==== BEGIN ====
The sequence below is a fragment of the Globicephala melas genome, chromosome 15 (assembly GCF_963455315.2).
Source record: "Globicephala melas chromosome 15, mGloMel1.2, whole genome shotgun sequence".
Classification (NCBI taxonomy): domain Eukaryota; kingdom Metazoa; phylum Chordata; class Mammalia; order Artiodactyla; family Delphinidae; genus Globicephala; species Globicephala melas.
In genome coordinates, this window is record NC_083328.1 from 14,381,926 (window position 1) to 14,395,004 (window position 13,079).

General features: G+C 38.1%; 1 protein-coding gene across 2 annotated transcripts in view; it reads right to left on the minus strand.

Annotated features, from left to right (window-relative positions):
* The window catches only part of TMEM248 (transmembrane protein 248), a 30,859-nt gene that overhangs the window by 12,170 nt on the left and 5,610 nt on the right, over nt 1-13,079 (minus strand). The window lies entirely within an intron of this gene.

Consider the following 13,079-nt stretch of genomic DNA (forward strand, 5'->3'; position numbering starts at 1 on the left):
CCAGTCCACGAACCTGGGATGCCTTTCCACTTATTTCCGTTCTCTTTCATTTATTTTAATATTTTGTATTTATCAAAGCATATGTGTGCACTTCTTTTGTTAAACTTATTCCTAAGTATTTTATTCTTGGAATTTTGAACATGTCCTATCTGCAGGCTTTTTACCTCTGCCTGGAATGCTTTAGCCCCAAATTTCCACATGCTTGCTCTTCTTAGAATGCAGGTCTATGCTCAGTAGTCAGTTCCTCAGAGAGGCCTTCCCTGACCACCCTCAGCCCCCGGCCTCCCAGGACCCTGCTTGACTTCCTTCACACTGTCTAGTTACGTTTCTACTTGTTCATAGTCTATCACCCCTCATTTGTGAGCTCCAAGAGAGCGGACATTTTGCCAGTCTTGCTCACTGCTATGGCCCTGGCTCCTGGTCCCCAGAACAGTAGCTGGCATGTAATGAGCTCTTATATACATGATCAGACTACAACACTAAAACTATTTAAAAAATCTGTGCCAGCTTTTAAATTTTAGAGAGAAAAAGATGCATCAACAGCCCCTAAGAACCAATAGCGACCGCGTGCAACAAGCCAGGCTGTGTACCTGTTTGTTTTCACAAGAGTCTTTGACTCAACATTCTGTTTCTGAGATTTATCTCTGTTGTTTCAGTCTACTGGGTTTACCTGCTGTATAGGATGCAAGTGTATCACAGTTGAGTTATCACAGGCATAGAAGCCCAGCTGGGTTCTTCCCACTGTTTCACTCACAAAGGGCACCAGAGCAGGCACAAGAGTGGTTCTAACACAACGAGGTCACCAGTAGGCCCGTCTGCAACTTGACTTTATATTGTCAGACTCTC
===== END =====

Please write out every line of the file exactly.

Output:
The sequence below is a fragment of the Globicephala melas genome, chromosome 15 (assembly GCF_963455315.2).
Source record: "Globicephala melas chromosome 15, mGloMel1.2, whole genome shotgun sequence".
Classification (NCBI taxonomy): domain Eukaryota; kingdom Metazoa; phylum Chordata; class Mammalia; order Artiodactyla; family Delphinidae; genus Globicephala; species Globicephala melas.
In genome coordinates, this window is record NC_083328.1 from 14,381,926 (window position 1) to 14,395,004 (window position 13,079).

General features: G+C 38.1%; 1 protein-coding gene across 2 annotated transcripts in view; it reads right to left on the minus strand.

Annotated features, from left to right (window-relative positions):
* The window catches only part of TMEM248 (transmembrane protein 248), a 30,859-nt gene that overhangs the window by 12,170 nt on the left and 5,610 nt on the right, over nt 1-13,079 (minus strand). The window lies entirely within an intron of this gene.

Consider the following 13,079-nt stretch of genomic DNA (forward strand, 5'->3'; position numbering starts at 1 on the left):
CCAGTCCACGAACCTGGGATGCCTTTCCACTTATTTCCGTTCTCTTTCATTTATTTTAATATTTTGTATTTATCAAAGCATATGTGTGCACTTCTTTTGTTAAACTTATTCCTAAGTATTTTATTCTTGGAATTTTGAACATGTCCTATCTGCAGGCTTTTTACCTCTGCCTGGAATGCTTTAGCCCCAAATTTCCACATGCTTGCTCTTCTTAGAATGCAGGTCTATGCTCAGTAGTCAGTTCCTCAGAGAGGCCTTCCCTGACCACCCTCAGCCCCCGGCCTCCCAGGACCCTGCTTGACTTCCTTCACACTGTCTAGTTACGTTTCTACTTGTTCATAGTCTATCACCCCTCATTTGTGAGCTCCAAGAGAGCGGACATTTTGCCAGTCTTGCTCACTGCTATGGCCCTGGCTCCTGGTCCCCAGAACAGTAGCTGGCATGTAATGAGCTCTTATATACATGATCAGACTACAACACTAAAACTATTTAAAAAATCTGTGCCAGCTTTTAAATTTTAGAGAGAAAAAGATGCATCAACAGCCCCTAAGAACCAATAGCGACCGCGTGCAACAAGCCAGGCTGTGTACCTGTTTGTTTTCACAAGAGTCTTTGACTCAACATTCTGTTTCTGAGATTTATCTCTGTTGTTTCAGTCTACTGGGTTTACCTGCTGTATAGGATGCAAGTGTATCACAGTTGAGTTATCACAGGCATAGAAGCCCAGCTGGGTTCTTCCCACTGTTTCACTCACAAAGGGCACCAGAGCAGGCACAAGAGTGGTTCTAACACAACGAGGTCACCAGTAGGCCCGTCTGCAACTTGACTTTATATTGTCAGACTCTC